Meanwhile, Sparks has also started her next film, "The Inevitable Defeat of Mister and Pete," which is being filmed in New York and directed by Michael Starrbury. Alicia Keys is an executive producer, and co-stars include Jennifer Hudson, Anthony Mackie and Adewale Akinnouye-Agbaje. Sparks plays "an Afro-Latina from the Bronx" named Alice and says "there's no music for me. I just get to be this character."
With the album and next film in progress, Sparks hopes "Sparkle" -- a remake of the 1976 film of the same name -- will tide fans over and serve as a kind of transition point in her still-young career." 'Sparkle' was so exciting for me because...my label was going through a transition and I parted ways with my management and I was kind of in this limbo stage," explains Sparks, who plays aspiring singer and songwriter Sparkle Williams in Detroit circa mid-1960s, leading a girl group with her sisters and pursuing a music career behind the back of a strictly religious mother played by Houston. "So 'Sparkle' fell into my lap and was perfect. I was able to do something new for me and expand on my artistry and do acting, but at the same time I can make some new music for my fans and it's part of the movie. Everything was kind of perfect for me."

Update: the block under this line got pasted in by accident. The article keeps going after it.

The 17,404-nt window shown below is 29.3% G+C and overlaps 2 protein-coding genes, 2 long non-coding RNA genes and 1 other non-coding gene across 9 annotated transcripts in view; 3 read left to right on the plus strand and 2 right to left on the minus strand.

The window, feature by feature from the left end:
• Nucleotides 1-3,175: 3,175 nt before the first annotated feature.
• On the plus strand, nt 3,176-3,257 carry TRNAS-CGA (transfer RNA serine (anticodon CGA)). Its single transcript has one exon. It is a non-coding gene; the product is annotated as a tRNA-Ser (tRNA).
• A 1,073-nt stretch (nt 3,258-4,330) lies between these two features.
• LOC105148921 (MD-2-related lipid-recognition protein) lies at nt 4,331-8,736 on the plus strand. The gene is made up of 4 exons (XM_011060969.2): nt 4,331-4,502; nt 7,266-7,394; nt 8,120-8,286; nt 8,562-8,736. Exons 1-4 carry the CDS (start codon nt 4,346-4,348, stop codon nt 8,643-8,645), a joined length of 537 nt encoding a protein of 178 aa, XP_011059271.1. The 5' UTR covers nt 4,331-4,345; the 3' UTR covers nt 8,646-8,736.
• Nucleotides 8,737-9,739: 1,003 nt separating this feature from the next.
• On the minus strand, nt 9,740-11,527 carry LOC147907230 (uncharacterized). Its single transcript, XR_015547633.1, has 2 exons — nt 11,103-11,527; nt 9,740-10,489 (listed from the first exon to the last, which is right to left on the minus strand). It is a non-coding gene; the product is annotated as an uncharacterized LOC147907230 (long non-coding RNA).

She has nothing but good things to say about working with Houston, who Sparks says "made it so comfortable for all of us to just want to be around her and near her. She wanted us to shine. She could've just been like, 'I'm gonna do this and I'm gonna leave,' and she didn't have to talk to any of us or anything like that. But she really wanted to share this with all of us. She was so humble and so giving; you fell in love with her after you talked to her for five minutes."
Sparks, who duets with Houston on the R. Kelly-written single "Celebrate," says Houston was also "very quick-witted and had a very, very great sense of humor," often cracking up her co-stars while filming scenes."
That Houston, who died on Feb. 11, is not her to be part of "Sparkle's" roll-out makes the film's opening "very bittersweet" for Sparks.
"This was supposed to be her moment, you know," Sparks says. "It had been 15 years since she had done another movie and it was supposed to be her coming out moment -- and it is. She definitely delivers. This is my first film, so it was a huge thing already for me, and now that it's the end of Whitney's legacy and I'm in this film that's the last thing that people get to see of her, it makes it even bigger and just carry a lot more weight. The movie meant so much to her that now it means just as much to me, if not more because I want to represent it the way she would have wanted."